I recently had one of those experiences I am sure most of us who like to tinker with our iOS devices and software look forward to - a mum sent me an angry text message about her toddler accidentally pressing the "secret" button during their iPod touch trackpad jailbreak session and booting the device into some random stock scenario. While there were many ways one could have fixed this (instead of iTunes, Apple's iTunes xcode application, which could have been used to cleanly end this) without having to smash the device, the fact still remains that a stock iPad will not boot into your settings once you apply a jailbreak. The mum's attention quickly turned into anger towards the HP laptop, jailbreak program, installation program and Apple itself, and in the end her toddler needed a new iPod touch, a new iPad, another HP laptop and a refresher course learning how to use iTunes.
This is just one of many sad relevant stories out there that we could tell about our customers; we shouldn't have to listen to this kind of nonsense. Piracy is a problem, we are well aware of this and we are always trying to make legal services and other tools to fix the problem(s), but ultimately, developers and their tweaks specifically rely on the support from the end users who pirate tweaks as a means of income. These users are the ones who buy those tweaks, re-enabling their iPod touches, or, in the most extreme way, bouncing their iPods back to the factory, restoring their devices and wiping their settings and data.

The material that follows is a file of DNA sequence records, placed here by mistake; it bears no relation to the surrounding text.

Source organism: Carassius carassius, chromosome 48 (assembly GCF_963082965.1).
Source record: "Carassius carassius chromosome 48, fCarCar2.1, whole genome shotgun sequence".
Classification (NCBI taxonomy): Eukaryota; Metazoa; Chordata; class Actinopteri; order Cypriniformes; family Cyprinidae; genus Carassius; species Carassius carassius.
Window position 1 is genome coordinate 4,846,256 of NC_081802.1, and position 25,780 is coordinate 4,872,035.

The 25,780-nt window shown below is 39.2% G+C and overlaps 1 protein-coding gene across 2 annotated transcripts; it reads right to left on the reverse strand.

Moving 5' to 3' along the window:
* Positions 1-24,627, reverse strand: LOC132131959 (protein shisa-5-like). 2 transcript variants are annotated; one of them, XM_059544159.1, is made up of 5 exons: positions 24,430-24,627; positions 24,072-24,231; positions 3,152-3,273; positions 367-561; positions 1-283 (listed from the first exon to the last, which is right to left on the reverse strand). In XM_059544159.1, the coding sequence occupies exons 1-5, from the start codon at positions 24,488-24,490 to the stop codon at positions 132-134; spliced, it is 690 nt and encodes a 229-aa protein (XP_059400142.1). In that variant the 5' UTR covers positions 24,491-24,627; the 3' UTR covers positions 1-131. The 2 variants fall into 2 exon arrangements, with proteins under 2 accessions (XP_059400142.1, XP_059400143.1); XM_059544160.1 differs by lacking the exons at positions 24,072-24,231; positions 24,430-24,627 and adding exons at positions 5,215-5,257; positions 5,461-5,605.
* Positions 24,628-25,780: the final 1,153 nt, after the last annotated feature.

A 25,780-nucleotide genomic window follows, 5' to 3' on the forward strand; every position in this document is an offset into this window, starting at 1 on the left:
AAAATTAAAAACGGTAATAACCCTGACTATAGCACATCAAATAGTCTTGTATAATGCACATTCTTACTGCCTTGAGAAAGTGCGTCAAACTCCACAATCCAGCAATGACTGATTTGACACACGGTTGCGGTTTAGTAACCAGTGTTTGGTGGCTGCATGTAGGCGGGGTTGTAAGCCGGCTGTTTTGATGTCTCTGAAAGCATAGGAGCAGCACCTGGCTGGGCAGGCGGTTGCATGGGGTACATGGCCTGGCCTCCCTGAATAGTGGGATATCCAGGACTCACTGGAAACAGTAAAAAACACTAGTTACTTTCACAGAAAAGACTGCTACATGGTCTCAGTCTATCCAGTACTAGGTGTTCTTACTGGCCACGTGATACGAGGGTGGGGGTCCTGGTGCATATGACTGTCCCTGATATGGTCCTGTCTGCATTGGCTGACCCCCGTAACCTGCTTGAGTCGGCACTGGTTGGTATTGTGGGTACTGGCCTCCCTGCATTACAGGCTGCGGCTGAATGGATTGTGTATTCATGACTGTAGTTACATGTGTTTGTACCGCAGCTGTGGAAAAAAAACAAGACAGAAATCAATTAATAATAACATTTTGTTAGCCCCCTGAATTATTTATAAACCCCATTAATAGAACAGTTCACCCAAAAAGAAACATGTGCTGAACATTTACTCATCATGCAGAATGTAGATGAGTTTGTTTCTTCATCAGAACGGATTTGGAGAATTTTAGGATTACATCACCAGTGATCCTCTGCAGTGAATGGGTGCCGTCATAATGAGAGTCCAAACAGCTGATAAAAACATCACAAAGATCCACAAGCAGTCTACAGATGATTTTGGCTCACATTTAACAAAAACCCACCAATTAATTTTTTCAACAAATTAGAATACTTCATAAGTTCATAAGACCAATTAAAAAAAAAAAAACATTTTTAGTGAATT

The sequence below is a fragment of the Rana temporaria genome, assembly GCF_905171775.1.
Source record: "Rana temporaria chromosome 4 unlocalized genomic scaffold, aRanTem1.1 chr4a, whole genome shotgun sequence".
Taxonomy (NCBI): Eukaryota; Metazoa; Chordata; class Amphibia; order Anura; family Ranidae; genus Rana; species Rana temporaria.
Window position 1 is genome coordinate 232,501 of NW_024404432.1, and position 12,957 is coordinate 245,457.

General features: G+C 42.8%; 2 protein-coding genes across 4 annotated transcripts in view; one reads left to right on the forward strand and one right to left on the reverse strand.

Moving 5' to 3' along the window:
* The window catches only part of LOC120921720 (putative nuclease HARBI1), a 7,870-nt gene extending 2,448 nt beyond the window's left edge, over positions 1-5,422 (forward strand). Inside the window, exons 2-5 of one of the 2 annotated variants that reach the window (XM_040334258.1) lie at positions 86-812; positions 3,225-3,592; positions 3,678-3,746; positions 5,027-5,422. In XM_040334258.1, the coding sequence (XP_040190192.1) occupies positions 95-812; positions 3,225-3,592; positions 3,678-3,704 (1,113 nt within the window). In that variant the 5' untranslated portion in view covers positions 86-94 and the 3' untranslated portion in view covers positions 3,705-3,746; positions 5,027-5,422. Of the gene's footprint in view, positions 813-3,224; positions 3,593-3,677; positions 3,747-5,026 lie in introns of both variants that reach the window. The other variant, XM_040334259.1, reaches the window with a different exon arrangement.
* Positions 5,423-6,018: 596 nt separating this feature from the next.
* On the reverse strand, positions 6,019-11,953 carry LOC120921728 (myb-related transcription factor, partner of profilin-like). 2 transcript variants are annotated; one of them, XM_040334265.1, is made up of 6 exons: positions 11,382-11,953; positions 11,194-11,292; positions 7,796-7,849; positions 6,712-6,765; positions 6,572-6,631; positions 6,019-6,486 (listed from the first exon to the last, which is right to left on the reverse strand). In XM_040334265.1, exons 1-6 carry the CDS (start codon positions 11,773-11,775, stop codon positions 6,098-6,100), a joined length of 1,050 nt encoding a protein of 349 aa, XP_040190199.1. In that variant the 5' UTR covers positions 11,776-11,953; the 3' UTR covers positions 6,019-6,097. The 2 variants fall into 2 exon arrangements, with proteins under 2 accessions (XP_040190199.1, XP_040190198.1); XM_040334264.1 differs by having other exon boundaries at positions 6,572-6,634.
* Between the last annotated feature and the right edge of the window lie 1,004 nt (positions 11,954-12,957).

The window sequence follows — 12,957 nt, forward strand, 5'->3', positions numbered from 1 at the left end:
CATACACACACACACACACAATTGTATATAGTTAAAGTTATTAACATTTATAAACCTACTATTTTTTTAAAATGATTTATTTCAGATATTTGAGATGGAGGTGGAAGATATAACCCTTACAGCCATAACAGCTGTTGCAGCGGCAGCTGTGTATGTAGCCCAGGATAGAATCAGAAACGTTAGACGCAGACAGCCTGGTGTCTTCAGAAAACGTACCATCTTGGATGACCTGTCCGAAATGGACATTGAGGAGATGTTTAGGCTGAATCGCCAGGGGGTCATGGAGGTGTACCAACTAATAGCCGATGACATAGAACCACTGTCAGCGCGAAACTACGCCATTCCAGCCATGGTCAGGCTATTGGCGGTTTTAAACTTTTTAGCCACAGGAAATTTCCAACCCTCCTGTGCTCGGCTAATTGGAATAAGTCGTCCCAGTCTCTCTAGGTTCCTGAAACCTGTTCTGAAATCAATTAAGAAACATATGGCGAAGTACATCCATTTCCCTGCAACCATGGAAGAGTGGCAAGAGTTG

It is, as we have often said, a chicken and egg problem. A necessary step in any DRM solution is to educate users and fix the bad practices and misconceptions around "piracy". Writing a nasty email response when a friend of yours jailbreaks his iPhone to show you that he uses his own time and effort to break the DRM on his iPhone, because the software by default installed there harms his devices, i.e. the way he can use his device when not connected to a main network, not only harms him, but also the developers. d2c66b5586